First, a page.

Real recovery

The Kingfisher Project: a life of our own

By JOHN OGOZALEK
Posted 3/18/20

Sometimes you choose a project. Other times, projects choose you. My involvement with The Kingfisher Project is very much the latter.

Years ago. I came up with an assignment for my high school …

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Real recovery

The Kingfisher Project: a life of our own

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Sometimes you choose a project. Other times, projects choose you. My involvement with The Kingfisher Project is very much the latter.

Years ago. I came up with an assignment for my high school seniors taking Participation in Government. Before talking about different philosophies of government, I would have them write about their own personal philosophy in 500 words. Then we’d compare their essays with the ideas of some of the great thinkers in our country and beyond.

I’ve kept hundreds of their essays over the years. Students are natural philosophers. Someday when I retire, I’ll need to get rid of lots of stuff. But not those essays.

Cut to a beautiful, June evening back in 2014. My wife, Kristin, and I were watching the channel 16 news from Scranton. There was a story about a young woman, Rebecca Pisall, who lost her life in a shooting over a $20 bag of heroin. My immediate reaction was not believing the person on the news could be the same Rebecca Pisall I knew as a shy, creative 12th grader who took my government class just a few years before. It couldn’t be.

The next morning, a couple of teachers confirmed that, yes, it was our Rebecca. I was stunned. I went home that night and Kristin immediately remembered that Rebecca had written a wonderful essay for the class philosophy project. It was the story of how she had saved an injured Kingfisher bird. Since she was a little girl, Rebecca had loved every animal—no matter what.

I got to school early the next morning long before anyone else. My classroom has a wall of file cabinets with troves of papers, including folders full of student work. Many years ago, I’d actually been given a sort of ultimatum by the powers in charge back then that I had better stop accumulating file cabinets and papers to fill them. If I had a copy of Rebecca’s Kingfisher essay, it was probably the only one in existence. Would it still be there?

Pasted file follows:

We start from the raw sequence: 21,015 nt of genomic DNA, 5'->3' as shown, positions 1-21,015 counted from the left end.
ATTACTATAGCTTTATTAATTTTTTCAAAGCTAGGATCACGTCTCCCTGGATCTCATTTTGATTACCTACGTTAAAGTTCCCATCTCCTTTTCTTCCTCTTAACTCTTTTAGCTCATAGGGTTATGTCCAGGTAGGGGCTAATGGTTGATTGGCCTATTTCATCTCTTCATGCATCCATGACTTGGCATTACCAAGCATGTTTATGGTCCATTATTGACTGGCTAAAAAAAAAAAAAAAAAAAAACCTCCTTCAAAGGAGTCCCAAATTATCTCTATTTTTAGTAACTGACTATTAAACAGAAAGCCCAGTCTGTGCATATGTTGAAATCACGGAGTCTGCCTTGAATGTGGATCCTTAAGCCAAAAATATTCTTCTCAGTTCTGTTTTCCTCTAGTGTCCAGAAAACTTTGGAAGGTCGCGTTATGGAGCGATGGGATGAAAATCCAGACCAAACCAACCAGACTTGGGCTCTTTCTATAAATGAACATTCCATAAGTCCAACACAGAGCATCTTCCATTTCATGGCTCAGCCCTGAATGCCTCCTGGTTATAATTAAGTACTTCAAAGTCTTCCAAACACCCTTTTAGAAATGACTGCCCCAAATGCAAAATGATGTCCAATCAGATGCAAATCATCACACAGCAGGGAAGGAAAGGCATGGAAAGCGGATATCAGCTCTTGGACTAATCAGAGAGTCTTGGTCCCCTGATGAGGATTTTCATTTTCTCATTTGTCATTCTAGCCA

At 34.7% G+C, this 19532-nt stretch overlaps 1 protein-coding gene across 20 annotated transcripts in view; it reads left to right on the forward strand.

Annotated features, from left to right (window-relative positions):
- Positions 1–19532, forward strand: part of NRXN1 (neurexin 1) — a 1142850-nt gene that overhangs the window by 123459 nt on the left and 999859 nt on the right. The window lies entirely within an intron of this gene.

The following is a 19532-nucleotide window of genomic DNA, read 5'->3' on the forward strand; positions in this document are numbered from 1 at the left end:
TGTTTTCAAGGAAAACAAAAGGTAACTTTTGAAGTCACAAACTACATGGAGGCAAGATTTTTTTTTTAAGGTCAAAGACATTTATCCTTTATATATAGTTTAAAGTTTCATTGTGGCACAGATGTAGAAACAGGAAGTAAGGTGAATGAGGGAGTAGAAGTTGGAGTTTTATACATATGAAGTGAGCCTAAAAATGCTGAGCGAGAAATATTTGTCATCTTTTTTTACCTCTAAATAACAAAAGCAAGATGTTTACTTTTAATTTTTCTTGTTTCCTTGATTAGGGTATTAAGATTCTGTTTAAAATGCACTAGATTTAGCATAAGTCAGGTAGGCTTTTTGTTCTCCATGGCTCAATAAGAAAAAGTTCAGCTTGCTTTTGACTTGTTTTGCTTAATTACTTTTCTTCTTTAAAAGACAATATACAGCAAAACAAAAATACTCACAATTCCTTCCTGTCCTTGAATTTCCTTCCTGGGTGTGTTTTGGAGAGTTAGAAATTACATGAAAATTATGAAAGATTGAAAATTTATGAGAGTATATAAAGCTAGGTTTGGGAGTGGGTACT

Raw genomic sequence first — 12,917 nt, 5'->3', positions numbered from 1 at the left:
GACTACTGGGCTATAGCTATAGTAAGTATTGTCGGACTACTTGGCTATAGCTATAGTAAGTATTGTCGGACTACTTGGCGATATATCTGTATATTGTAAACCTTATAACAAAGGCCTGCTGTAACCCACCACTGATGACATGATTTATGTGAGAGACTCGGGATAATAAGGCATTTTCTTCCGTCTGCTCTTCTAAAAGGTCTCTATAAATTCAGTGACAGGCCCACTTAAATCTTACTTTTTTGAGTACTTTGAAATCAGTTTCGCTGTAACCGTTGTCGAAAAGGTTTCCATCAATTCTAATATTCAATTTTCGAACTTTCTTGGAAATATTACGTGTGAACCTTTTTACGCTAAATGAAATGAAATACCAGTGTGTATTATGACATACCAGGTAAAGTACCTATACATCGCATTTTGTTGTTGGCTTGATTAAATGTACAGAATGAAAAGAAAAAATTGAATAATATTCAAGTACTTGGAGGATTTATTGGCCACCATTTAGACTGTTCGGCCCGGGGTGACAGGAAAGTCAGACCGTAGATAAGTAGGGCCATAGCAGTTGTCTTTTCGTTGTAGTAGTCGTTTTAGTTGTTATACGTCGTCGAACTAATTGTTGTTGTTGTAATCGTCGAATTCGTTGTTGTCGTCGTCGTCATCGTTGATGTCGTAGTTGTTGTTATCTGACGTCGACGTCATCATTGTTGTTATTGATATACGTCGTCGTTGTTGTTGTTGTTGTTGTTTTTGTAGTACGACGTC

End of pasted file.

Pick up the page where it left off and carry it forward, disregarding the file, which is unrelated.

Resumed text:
Thank God I ignored the ultimatum. Because I found Rebecca’s essay that morning and it set off a chain of events that took on a life of its own.

I decided to send Rebecca’s mom, Julie, a copy of the essay. Julie soon after asked me if I would read it at Rebecca’s service. It was an honor. I recognized lots of other people from our school community, including Sullivan West teacher Dan Parisi who played guitar for the service. We were discovering the impact Rebecca had on all of us, even though she had been such a quiet presence in our lives.

About a week later, Julie Pisall, Kevin and Babara Gref invited me to read Rebeccas’s essay on WJFF. That program led to the creation of the Kingfisher Project, broadcasting every Monday evening on the station. Since 2015, there have been hundreds of episodes. The producers, Julie, Kevin and Barbara, have brought together everyone and anyone they can get their hands on who is concerned about the addiction crisis and people in recovery. One key goal has been to help reduce the stigma associated with addiction.